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Photograph of Thomas E. Lovejoy III/Smithsonian Institution Archives, Record Unit 02-096, Box 6, Folder: Contact Sheets: Chancellor/Lovejoy
Smithsonian Institution Archives, Record Unit 02-096, Box 6, Folder: Contact Sheets: Chancellor/Lovejoy

Oral history interview with Thomas E. Lovejoy III

  • 2021-Jul-07
  • 2021-Jul-30

Oral history interview with Thomas E. Lovejoy III

  • 2021-Jul-07
  • 2021-Jul-30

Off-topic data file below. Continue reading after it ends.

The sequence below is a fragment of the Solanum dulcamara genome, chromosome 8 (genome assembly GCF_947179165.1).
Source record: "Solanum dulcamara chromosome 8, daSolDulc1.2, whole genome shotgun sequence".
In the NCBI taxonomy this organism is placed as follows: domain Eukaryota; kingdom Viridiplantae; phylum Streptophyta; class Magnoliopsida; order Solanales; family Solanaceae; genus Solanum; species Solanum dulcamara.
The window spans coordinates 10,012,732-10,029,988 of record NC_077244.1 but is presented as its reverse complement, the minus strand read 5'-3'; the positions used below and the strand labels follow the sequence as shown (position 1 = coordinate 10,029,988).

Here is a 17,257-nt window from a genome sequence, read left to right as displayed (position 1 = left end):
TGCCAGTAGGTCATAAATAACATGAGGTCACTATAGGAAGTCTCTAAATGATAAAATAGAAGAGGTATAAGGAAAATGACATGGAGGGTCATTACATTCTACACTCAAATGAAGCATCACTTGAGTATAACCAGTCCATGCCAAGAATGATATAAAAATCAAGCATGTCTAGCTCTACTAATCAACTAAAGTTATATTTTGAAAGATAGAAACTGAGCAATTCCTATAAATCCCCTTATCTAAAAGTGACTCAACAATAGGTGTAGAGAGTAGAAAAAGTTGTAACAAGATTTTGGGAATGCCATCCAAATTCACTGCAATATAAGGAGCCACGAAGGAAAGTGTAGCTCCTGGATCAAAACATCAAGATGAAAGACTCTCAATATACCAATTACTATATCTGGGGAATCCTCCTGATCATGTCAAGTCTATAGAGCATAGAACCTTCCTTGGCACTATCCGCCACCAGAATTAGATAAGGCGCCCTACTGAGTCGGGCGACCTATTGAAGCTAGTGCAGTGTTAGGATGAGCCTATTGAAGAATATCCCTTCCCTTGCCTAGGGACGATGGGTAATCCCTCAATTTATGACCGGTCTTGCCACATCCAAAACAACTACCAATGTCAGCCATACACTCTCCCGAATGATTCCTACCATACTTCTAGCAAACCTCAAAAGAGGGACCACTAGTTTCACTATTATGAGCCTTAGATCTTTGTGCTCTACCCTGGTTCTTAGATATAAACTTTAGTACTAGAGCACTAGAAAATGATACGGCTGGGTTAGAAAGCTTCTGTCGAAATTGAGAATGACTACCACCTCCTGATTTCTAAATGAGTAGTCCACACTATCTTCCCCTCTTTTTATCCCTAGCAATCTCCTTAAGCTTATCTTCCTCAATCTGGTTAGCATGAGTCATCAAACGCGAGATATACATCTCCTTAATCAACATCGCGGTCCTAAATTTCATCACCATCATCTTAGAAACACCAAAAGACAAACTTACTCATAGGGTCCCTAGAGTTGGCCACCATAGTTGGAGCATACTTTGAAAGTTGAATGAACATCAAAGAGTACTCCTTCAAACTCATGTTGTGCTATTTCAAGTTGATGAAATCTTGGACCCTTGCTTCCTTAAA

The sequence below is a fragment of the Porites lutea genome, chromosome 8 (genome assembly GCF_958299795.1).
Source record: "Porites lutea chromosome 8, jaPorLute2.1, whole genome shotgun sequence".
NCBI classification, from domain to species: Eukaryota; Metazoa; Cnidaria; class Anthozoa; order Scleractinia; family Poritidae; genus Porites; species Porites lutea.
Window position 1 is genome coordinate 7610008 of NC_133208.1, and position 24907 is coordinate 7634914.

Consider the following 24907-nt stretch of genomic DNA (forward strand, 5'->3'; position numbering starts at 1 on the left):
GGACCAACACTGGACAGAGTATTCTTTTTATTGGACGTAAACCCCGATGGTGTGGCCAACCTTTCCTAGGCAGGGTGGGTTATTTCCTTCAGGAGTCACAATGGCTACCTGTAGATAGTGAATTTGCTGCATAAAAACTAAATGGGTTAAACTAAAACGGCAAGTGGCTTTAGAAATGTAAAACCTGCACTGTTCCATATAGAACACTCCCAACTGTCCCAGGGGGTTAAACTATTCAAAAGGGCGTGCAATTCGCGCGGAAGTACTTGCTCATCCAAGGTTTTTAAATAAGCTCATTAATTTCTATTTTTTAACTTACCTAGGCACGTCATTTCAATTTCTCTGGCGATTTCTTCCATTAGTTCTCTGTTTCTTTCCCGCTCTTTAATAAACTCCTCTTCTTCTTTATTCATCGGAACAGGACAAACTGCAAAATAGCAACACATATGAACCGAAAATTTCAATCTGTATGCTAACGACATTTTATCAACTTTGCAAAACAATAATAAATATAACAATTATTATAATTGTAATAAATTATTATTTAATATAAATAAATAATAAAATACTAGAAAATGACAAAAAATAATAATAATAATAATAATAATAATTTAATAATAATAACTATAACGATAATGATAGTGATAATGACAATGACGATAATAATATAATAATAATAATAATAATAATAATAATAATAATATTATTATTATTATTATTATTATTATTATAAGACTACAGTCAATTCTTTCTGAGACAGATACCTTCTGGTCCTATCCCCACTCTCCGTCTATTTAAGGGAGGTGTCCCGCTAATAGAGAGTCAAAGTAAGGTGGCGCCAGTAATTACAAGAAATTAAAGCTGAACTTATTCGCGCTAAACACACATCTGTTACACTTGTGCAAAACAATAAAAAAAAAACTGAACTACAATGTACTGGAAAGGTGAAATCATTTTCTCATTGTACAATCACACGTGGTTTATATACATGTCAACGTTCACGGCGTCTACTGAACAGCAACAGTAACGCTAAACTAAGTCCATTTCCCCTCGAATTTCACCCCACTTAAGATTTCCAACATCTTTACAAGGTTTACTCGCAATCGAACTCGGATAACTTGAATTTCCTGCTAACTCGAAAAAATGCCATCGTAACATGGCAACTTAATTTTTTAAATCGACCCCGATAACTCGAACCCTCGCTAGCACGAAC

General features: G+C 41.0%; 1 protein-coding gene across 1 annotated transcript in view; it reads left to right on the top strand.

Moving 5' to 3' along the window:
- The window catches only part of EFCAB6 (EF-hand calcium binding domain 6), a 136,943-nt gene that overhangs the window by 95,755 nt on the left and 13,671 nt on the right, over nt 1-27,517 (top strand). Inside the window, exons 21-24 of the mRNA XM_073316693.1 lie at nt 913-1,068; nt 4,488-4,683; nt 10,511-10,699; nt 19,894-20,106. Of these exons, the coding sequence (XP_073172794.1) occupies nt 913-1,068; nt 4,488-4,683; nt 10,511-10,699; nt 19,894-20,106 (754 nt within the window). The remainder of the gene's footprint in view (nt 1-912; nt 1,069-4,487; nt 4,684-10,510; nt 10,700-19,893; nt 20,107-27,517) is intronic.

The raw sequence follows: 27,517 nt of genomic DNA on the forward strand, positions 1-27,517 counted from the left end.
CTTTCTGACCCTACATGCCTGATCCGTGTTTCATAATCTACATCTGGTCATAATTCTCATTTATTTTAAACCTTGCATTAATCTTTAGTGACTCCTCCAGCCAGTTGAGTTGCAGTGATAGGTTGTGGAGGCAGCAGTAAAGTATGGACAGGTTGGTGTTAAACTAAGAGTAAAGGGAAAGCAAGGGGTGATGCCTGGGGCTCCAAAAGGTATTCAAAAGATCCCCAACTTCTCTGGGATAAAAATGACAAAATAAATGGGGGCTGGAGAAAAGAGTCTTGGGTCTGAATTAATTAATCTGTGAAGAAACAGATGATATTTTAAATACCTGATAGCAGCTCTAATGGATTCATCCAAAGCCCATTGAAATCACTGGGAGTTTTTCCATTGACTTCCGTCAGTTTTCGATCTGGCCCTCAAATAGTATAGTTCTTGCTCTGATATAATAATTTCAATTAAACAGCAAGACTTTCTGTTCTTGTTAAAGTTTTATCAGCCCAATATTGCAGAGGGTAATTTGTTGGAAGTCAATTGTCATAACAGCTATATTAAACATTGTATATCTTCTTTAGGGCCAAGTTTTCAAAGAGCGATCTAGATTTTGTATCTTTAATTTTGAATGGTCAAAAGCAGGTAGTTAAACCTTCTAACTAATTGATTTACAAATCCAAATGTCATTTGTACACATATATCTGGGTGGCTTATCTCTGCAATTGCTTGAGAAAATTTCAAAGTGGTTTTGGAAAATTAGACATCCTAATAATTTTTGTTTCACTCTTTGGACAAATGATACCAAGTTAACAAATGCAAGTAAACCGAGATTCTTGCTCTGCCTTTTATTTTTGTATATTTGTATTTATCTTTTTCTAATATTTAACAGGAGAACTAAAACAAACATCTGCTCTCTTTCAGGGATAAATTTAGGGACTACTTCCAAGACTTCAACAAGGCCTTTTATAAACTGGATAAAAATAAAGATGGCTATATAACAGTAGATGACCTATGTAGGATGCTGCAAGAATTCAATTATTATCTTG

Thomas E. Lovejoy III was born in New York City, New York, in 1941. An only child, Lovejoy spent a year-and-a-half on the eastern shore of Maryland out in nature as a young child. His father ran a life insurance company, and his life revolved around that company. When Lovejoy was twelve years old, he first saw a picture of a maloca in the Amazon, which he remembered for the rest of his life. His parents decided it would be good for him to go away for high school, and he attended Millbrook School, about a hundred miles north of New York City. There Lovejoy worked at the zoo to fulfill the community service requirement. His freshman biology teacher, Frank Trevor, inspired Lovejoy’s lifelong interest in biology. He spent his free time exploring the six hundred acres of beautiful countryside the school owned. When it came time to choose a college, Lovejoy selected Yale University, where his father had also attended. He quickly declared his major as biology and began taking as many science classes as he could. During his time at Yale, he took a year off to go on an expedition looking for prehistoric artifacts in Nubia near Aswan, Egypt. When he returned to Yale, he decided to pursue a Ph.D. in biology upon graduation. Lovejoy decided to stay at Yale for graduate school because he had a Yale Carnegie teaching fellowship. He co-taught a class on ecology and a class on ornithology. During his Ph.D. program, his former freshman advisor, Phil Humphrey, encouraged Lovejoy to get funding to spend a summer in the Amazon with him banding birds.